Deciding to Discipline: Race, Choice, and Punishment on the Frontlines of Welfare Reform

American Sociological Review, Vol. 74, No. 3, pp. 398-422, June 2009

30 Pages Posted: 3 Jun 2009

See all articles by Sanford F. Schram

Sanford F. Schram

Bryn Mawr College - Graduate School of Social Work and Social Research

Joe Soss

University of Minnesota - Twin Cities - Hubert H. Humphrey Institute of Public Affairs

Richard Fording

University of Kentucky - Department of Political Science

Linda Houser

Bryn Mawr College - Graduate School of Social Work and Social Research; Center for Women and Work, Rutgers University

Date Written: June 1, 2009

Abstract

Welfare sanctions are financial penalties applied to individuals who fail to comply with welfare program rules. Their widespread use reflects a turn toward disciplinary approaches to poverty management. In this article, we investigate how implicit racial biases and discrediting social markers interact to shape officials' decisions to impose sanctions. We present experimental evidence based on hypothetical vignettes that case managers are more likely to recommend sanctions for Latina and black clients - but not white clients - when discrediting markers are present. We triangulate these findings with analyses of state administrative data. Our results for Latinas are mixed, but we find consistent evidence that the probability of a sanction rises significantly when a discrediting marker (i.e., a prior sanction for noncompliance) is attached to a black rather than a white welfare client. Overall, our study clarifies how racial minorities, especially African Americans, are more likely to be punished for deviant behavior in the new world of disciplinary welfare provision.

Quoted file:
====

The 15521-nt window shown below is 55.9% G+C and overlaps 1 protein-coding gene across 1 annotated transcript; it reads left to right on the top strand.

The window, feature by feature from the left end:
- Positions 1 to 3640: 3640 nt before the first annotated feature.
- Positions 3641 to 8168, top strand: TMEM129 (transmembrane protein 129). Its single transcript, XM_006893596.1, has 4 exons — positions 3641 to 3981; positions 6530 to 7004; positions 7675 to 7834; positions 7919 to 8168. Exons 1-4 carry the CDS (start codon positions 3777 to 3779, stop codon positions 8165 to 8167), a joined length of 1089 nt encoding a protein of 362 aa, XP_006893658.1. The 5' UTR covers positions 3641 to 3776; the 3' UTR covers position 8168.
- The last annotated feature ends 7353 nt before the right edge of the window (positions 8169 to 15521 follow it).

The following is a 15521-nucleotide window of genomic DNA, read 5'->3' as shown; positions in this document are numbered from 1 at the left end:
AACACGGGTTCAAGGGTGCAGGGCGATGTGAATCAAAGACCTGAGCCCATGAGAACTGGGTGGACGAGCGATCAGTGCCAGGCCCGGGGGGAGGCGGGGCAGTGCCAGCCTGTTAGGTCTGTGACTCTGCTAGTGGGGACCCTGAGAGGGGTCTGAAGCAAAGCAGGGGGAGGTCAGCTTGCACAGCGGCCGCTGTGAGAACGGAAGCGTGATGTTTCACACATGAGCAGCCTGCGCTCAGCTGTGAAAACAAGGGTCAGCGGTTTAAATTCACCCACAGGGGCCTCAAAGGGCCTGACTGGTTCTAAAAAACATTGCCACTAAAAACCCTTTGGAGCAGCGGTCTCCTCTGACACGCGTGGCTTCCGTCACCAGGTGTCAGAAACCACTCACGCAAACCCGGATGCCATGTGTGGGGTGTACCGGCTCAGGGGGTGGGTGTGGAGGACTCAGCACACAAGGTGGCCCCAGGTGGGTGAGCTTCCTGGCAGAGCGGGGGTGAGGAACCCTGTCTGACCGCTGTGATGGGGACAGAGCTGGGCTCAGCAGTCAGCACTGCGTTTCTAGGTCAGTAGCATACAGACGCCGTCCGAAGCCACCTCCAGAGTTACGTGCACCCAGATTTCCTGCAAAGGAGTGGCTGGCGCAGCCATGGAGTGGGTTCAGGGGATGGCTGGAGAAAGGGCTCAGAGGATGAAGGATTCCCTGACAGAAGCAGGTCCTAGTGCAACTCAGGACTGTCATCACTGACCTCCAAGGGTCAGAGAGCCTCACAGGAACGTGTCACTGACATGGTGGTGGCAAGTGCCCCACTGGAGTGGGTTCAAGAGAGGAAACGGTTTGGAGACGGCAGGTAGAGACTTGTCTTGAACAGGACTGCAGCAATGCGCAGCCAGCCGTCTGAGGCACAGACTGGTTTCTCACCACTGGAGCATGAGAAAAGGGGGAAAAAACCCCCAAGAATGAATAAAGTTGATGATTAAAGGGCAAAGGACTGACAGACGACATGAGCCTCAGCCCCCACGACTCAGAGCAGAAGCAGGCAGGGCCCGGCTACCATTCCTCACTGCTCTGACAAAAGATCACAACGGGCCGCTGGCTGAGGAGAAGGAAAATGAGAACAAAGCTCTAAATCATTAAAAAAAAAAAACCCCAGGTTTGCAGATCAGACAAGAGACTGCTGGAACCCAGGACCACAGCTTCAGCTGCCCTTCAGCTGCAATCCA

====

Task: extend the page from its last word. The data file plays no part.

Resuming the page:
Keywords: Welfare, Sanctions, Implicit Racism, Triangulation

Suggested Citation

Schram, Sanford F. and Soss, Joe and Fording, Richard and Houser, Linda, Deciding to Discipline: Race, Choice, and Punishment on the Frontlines of Welfare Reform (June 1, 2009). American Sociological Review, Vol. 74, No. 3, pp. 398-422, June 2009. Available at SSRN: https://ssrn.com/abstract=1413908

Sanford F. Schram (Contact Author)

Bryn Mawr College - Graduate School of Social Work and Social Research ( email )

Bryn Mawr, PA 19010
United States

Joe Soss

University of Minnesota - Twin Cities - Hubert H. Humphrey Institute of Public Affairs ( email )

301 19th Ave S
Minneapolis, MN 55455
United States

Richard Fording

University of Kentucky - Department of Political Science ( email )

Lexington, KY 40546
United States

Linda Houser

Bryn Mawr College - Graduate School of Social Work and Social Research ( email )

Bryn Mawr, PA 19010
United States

Center for Women and Work, Rutgers University ( email )

162 Ryders Lane
New Brunswick, NJ 08901
United States

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